How are North Carolina babies faring when compared to national averages? What about when compared to their Southern neighbors? A new report released today by the nonprofit group ZERO TO THREE provides insights. The North Carolina Early Childhood Foundation compiled ZERO TO THREE’s data to allow easy comparison across the south.
The report shows that:
- 54 percent of North Carolina’s infants and toddlers are living in low-income families (compared to a national average of 48 percent) with 29 percent living in poverty (compared to a national average of 25 percent). Alabama, Florida, Georgia, South Carolina and Tennessee also struggle with higher than average rates of infant and toddler poverty.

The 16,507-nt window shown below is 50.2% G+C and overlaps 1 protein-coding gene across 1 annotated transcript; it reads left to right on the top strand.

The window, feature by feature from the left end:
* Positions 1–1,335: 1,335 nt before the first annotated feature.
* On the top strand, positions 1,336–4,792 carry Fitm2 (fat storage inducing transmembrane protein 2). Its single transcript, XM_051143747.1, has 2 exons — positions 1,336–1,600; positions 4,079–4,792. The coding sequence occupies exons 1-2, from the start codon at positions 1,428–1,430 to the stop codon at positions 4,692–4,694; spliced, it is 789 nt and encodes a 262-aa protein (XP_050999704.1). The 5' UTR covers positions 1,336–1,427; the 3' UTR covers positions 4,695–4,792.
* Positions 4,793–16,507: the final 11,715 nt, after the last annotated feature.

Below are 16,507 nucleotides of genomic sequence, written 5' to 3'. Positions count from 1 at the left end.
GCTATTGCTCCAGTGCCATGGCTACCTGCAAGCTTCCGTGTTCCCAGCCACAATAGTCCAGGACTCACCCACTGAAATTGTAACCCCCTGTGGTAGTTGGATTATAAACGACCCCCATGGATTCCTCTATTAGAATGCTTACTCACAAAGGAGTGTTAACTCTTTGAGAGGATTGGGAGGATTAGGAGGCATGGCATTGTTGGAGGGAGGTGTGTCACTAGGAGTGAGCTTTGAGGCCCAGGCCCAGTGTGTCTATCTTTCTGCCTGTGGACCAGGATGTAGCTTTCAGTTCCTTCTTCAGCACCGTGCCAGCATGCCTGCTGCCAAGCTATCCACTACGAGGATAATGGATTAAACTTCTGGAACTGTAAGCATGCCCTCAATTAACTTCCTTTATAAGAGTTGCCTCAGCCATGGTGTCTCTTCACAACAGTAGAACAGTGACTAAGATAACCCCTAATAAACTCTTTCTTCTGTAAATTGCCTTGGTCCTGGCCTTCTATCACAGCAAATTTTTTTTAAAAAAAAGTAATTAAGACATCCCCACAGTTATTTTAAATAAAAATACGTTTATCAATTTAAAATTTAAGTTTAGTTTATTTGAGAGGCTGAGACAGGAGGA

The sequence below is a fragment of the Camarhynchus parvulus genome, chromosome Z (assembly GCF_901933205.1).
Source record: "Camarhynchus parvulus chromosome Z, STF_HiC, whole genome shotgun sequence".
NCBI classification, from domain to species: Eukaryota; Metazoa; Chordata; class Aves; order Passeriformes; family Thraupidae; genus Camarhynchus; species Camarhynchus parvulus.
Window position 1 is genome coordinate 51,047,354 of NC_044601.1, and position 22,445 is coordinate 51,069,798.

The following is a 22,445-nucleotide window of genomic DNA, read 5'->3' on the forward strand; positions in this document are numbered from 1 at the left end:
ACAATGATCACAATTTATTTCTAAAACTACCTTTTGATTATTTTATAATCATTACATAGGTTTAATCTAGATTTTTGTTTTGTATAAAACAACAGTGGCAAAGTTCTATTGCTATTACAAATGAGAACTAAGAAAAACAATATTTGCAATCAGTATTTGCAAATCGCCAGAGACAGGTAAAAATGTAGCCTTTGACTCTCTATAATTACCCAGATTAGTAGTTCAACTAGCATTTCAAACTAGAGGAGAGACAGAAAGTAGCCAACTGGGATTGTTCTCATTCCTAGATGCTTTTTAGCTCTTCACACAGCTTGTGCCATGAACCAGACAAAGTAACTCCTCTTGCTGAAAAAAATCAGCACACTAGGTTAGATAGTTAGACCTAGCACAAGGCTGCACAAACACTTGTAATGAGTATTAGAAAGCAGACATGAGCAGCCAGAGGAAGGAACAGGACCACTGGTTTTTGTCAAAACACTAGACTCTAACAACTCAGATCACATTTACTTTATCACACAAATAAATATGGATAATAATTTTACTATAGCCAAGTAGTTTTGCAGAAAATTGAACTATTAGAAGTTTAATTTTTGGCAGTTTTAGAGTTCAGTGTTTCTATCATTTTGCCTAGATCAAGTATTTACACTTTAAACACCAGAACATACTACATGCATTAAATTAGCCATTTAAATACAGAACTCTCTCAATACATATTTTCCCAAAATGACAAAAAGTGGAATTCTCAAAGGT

- North Carolina had the highest cost of child care as a percentage of income for single mothers at 42 percent. Florida came in next at 34 percent. The national average is 37 percent.
- At 8 percent, Florida and Georgia have the highest rates of children under age 6 without health insurance in the states noted as compared to 5 percent for North Carolina and the national average of 6 percent.
Download the NC report by ZERO TO THREE.
Download NCECF’s NCECF’s comparison to other southern states..